Valentine Brkich, aka Small Town Dad

Chances are, if you clicked on this page, you’re a new dad or about to become one.


Secondly, I hope you don’t care much about sleeping, because it’s over. I’m not kidding. Go ahead and sell your bed and your pillow. You won’t be using them anymore. They’ll just be taking up valuable space for things like Bumbos and Boppies and breast pumps, which will soon be invading your home like so many stinkbugs.

But fear not, my fellow male! For I have been to the front and survived to tell my tale (so far).

Get Yourself An Inflatable Baby Sitter – And Other Survival Tips for First-Time Dads is a handy little survival guide to help you adjust to your new life as a dad.

This brief yet revealing look at life with young children provides valuable insights I’ve gained over the years that you can apply to your own situation as you venture into the world of fatherhood. (Not that it will do you any good. But go ahead an apply them if you want.)

Topics include:

  • It’s A Girl! Good Luck With That.
  • Poop – It’s Not So Bad.
  • Embrace the Mess – You’re A Hoarder Now.
  • Bedtime – Beware the Darkness
  • …and more!

Even if you’re just considering having children, Get Yourself An Inflatable Baby Sitter will give you an insider’s look into parenting. It will also help you understand why the other fathers you know always seem so beat down and miserable. (Hint: Because they are.)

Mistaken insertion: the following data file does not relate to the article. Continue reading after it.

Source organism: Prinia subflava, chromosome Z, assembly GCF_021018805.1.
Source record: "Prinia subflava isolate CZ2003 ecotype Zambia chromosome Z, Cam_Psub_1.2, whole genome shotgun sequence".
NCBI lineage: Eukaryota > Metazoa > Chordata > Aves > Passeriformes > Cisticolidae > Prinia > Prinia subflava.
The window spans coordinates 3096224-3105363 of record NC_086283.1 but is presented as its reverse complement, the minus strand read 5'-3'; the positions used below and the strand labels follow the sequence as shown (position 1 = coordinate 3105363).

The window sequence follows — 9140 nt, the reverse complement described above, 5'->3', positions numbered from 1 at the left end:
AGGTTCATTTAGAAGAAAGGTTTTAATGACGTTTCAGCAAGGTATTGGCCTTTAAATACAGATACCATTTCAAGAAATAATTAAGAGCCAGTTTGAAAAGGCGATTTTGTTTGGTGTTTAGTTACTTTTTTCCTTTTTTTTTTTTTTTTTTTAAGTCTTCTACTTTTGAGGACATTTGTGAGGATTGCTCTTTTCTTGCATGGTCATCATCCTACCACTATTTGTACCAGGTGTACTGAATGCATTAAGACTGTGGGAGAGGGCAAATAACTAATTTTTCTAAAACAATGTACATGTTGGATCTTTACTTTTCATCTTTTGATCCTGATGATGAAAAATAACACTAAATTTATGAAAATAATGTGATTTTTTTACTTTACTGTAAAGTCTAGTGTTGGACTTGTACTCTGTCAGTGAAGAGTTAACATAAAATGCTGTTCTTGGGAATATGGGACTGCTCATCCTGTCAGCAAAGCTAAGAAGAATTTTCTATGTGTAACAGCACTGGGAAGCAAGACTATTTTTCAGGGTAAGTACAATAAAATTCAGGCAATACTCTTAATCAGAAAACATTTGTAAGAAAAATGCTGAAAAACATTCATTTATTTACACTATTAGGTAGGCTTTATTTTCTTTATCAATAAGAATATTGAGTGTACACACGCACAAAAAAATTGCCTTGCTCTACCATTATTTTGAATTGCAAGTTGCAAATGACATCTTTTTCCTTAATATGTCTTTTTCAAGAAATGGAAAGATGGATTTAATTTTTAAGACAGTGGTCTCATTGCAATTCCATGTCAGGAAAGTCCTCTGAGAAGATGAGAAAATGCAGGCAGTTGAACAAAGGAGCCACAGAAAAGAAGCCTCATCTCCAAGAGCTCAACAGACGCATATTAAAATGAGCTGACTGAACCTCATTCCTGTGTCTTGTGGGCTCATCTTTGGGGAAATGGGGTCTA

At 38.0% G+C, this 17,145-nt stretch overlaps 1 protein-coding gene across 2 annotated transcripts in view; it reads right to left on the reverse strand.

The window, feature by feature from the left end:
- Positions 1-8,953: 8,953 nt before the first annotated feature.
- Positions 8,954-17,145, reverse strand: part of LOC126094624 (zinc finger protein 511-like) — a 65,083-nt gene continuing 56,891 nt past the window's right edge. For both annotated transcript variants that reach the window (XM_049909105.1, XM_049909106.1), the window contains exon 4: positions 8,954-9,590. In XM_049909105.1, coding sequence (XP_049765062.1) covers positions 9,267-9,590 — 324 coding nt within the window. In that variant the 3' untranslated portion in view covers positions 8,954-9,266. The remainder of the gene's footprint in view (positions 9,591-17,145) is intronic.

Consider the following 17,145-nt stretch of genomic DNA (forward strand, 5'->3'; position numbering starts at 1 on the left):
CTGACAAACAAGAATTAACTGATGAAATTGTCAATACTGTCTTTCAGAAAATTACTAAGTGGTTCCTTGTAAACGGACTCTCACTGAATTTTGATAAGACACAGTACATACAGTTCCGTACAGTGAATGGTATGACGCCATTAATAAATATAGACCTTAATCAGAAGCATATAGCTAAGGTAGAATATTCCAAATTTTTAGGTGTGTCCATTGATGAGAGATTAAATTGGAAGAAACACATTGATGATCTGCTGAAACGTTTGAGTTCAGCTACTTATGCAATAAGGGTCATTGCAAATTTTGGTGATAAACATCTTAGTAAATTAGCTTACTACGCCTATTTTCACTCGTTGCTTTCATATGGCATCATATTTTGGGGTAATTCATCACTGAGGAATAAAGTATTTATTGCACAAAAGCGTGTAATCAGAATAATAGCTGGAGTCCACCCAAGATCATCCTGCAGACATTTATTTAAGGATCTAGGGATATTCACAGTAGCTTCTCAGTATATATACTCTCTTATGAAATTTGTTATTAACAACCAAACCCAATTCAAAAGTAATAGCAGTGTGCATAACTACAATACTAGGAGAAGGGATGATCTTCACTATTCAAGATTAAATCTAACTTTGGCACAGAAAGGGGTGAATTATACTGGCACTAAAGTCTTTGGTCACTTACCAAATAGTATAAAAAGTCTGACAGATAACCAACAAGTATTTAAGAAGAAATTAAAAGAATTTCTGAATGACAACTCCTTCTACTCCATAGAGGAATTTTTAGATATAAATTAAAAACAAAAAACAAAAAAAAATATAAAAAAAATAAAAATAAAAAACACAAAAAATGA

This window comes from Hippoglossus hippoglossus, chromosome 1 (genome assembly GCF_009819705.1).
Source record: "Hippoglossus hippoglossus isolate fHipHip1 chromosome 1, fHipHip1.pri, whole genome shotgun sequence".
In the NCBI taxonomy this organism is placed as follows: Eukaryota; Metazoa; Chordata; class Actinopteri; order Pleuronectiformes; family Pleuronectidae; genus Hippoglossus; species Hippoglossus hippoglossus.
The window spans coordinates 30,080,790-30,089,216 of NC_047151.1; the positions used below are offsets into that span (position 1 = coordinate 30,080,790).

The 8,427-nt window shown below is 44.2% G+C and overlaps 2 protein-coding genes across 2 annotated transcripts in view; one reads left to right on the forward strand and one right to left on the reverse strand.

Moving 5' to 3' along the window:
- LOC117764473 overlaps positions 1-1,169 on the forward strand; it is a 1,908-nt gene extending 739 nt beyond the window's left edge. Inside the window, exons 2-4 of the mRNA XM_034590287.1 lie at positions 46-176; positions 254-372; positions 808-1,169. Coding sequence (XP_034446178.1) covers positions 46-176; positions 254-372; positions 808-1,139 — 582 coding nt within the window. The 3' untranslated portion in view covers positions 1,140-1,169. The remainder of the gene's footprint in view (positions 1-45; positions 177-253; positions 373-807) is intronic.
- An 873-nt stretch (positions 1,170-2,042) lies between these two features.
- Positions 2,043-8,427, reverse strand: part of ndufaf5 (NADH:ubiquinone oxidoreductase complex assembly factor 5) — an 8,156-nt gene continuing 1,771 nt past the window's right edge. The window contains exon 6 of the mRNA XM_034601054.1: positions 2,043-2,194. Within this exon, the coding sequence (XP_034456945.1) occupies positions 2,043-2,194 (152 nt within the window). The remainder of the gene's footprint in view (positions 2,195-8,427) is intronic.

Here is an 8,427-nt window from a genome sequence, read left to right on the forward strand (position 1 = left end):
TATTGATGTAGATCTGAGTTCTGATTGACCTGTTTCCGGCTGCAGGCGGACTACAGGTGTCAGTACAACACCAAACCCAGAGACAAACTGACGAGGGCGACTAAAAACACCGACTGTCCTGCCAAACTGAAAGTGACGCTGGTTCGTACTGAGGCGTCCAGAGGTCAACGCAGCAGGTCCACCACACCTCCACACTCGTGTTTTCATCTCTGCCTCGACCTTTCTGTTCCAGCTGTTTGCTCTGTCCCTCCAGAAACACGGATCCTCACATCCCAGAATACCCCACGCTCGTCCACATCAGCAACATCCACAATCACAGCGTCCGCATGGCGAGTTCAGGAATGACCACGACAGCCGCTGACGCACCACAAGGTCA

Disclaimer: I can’t guarantee the advice in this ebook will help make you a better dad, but I can guarantee that you’ll definitely get your $1.99-cents-worth.

Warning: Get Yourself An Inflatable Baby Sitter also serves as an effective method of birth control. Read with caution.



1) Whenever you’re holding the baby or anywhere within a three-foot radius of it, it’s best to wear some sort of rain gear or HazMat suit to protect you from all the bodily fluids that your baby will be shooting out from all ends without warning throughout the day.

2) If your wife leaves you with the baby to run an errand or to go out with her friends for a quick bite, never, and I mean NEVER, refer to what you’re doing as “baby sitting.” Mothers, especially new mothers, tend to have a bad reaction to this phraseology and you’ll end up sleeping on the couch. HA! I’m just kidding, of course! You won’t be doing any sleeping.

3) Try to learn the baby’s different types of cries. This is the way a baby communicates that he/she needs something. For example, a loud, repetitive, screeching-type cry means that the baby is hungry. On the other hand a loud, repetitive, screeching-type cry means that the baby is tired. Furthermore, a loud, repetitive, screeching-type cry means that the baby is awake. Once you learn to identify these different types of cries, it won’t make a lick of difference.

4) If it’s not too late, you may want to consider getting a dog instead. They’re easier to house-break.

5) Embrace this time. Fatherhood, though exhausting and frustrating at times, is an amazing gift that will completely change your perspective and teach you to appreciate the really important things in life, such as alcohol, brief respites in the bathroom, baby sitters, and cat naps at work, to name but a few. Good luck and enjoy every minute of it! After all, in just 18 years or so, they’ll be all grown up!

Then you can sleep again.